ALLOWING motorists to park for longer in Dunfermline will benefit tourism and trade. 

That’s the hope of Fife Council and Dunfermline Delivers with a car park in the town centre to be changed from short- to long-stay. 

Currently, the maximum stay at Carnegie Drive (west) – next to Fire Station Creative and opposite the old Velocity nightclub – is three hours but that will be changed to four-plus hours after a suggestion from the BID company. 

In a report to the City of Dunfermline area committee, the council’s Susan Keenlyside said: “Recent discussions on parking issues with Dunfermline Delivers and local members highlighted a request for an improved parking operation and for more long-stay car-parking opportunities in the city centre.”

Dunfermline Age-Friendly City Steering Group had objected, arguing the move “would encourage all day commuter parking” and reduce availability for older people and those with limited mobility. 

But councillors, who heard that occupancy at the car park was below average levels at 58 per cent, approved the plan. 

A review of car-parking in Dunfermline, last looked at 12 years ago, will also be carried out.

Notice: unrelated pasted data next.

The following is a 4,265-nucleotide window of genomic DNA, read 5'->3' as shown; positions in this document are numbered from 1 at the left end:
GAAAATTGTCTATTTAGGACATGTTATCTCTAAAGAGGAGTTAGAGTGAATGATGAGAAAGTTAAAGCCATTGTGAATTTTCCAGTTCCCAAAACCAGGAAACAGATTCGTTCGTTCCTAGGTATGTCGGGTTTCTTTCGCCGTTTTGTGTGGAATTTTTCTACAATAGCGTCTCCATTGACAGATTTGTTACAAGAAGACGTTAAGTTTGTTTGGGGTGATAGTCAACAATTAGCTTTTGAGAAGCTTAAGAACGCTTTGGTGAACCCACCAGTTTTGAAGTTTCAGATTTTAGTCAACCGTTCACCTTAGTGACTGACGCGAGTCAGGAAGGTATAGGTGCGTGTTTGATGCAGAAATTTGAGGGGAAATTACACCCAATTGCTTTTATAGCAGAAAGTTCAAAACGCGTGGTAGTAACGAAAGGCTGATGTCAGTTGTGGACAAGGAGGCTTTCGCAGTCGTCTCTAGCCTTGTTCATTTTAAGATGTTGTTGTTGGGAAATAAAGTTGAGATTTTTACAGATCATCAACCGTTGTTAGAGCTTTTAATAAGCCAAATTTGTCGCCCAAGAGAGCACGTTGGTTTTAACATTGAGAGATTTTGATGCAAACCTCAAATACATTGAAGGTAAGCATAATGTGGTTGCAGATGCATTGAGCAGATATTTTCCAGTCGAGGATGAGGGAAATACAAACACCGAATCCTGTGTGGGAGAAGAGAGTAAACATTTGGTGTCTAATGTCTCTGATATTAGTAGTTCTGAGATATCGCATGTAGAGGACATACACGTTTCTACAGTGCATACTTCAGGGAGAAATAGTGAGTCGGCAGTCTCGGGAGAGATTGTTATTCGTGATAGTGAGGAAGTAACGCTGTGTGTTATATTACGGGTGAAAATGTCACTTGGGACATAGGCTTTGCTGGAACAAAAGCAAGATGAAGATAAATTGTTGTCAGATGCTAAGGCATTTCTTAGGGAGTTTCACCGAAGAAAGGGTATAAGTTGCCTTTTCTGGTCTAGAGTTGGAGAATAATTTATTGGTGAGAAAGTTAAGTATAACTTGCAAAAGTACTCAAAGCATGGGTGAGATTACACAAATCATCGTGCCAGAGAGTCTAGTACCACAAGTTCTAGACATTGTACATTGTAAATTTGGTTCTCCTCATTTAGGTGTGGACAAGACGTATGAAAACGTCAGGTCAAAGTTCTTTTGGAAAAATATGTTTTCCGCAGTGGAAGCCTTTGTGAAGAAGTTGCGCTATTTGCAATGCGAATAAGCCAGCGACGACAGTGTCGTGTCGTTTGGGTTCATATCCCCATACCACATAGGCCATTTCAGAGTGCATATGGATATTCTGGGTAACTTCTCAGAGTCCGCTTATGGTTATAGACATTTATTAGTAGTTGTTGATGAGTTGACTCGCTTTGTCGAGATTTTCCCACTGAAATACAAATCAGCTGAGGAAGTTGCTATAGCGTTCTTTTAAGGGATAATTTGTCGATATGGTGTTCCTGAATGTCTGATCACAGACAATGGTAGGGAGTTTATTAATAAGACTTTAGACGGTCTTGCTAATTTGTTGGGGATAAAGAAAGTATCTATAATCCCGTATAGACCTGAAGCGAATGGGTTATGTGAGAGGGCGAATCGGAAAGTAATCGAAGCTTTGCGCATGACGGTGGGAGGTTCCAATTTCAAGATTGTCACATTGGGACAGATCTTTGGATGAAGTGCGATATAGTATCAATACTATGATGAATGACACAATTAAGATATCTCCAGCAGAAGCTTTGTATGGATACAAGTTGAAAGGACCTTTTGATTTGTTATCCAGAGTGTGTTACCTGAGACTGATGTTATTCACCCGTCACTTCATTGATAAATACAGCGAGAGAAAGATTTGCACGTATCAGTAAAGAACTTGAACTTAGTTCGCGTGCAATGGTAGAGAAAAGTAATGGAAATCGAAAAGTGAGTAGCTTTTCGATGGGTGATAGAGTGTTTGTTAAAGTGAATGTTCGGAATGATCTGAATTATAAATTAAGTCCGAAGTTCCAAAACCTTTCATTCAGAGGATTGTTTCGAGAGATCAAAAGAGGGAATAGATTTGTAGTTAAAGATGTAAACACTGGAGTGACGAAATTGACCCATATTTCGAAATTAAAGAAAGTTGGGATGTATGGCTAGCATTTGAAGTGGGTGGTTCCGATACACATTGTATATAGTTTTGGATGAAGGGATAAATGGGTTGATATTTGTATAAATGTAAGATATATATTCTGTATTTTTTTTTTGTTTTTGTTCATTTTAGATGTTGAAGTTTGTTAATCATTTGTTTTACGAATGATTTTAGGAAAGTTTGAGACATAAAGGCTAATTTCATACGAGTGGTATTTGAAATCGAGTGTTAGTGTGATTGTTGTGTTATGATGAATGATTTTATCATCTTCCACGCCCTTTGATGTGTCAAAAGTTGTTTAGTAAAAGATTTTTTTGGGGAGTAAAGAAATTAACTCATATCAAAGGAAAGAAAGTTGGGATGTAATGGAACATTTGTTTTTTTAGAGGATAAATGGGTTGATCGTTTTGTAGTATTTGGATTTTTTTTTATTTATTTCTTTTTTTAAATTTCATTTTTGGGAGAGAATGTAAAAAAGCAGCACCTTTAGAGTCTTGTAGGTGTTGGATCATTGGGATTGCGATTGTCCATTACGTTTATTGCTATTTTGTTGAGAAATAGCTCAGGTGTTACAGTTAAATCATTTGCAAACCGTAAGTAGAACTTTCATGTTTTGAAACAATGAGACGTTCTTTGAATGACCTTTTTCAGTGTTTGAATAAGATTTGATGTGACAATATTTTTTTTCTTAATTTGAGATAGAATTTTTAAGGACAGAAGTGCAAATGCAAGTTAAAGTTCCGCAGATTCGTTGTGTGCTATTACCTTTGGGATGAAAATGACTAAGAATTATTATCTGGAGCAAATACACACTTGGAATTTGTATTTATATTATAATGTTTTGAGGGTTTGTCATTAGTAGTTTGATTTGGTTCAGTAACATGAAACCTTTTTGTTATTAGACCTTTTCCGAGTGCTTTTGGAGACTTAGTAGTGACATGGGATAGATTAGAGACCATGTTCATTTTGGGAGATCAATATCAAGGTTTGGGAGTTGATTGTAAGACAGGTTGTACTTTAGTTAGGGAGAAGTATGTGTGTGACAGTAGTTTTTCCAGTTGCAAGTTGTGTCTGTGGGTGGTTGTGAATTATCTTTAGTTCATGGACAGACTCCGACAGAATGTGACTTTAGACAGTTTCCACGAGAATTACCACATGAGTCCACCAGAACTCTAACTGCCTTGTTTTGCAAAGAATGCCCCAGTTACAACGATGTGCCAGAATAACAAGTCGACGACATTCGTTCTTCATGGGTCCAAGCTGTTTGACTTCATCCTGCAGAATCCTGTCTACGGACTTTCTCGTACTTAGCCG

Chair of the committee, Councillor Helen Law, said: “There has been considerable investment in car-parking in Dunfermline over the last three years with more planned. 

“However, we also recognise that the initial Dunfermline parking plan was approved in 2005 and needs to be updated to make sure it’s suitable for the ongoing demands of a vibrant city centre.”

Ms Keenlyside said the opening in May of the new £12 million Dunfermline Carnegie Library and Galleries was expected to attract more visitors and that “offering more flexible and longer-stay parking options will help to support the city centre and heritage quarter”. 

She said that new pay and display machines would allow the roll-over of parking payment to the next day and also cashless parking through RingGo – where payment can be made by mobile phone.

New signs will go up and her report added that parking enforcement, and compliance with the pedestrian zone restrictions, had improved.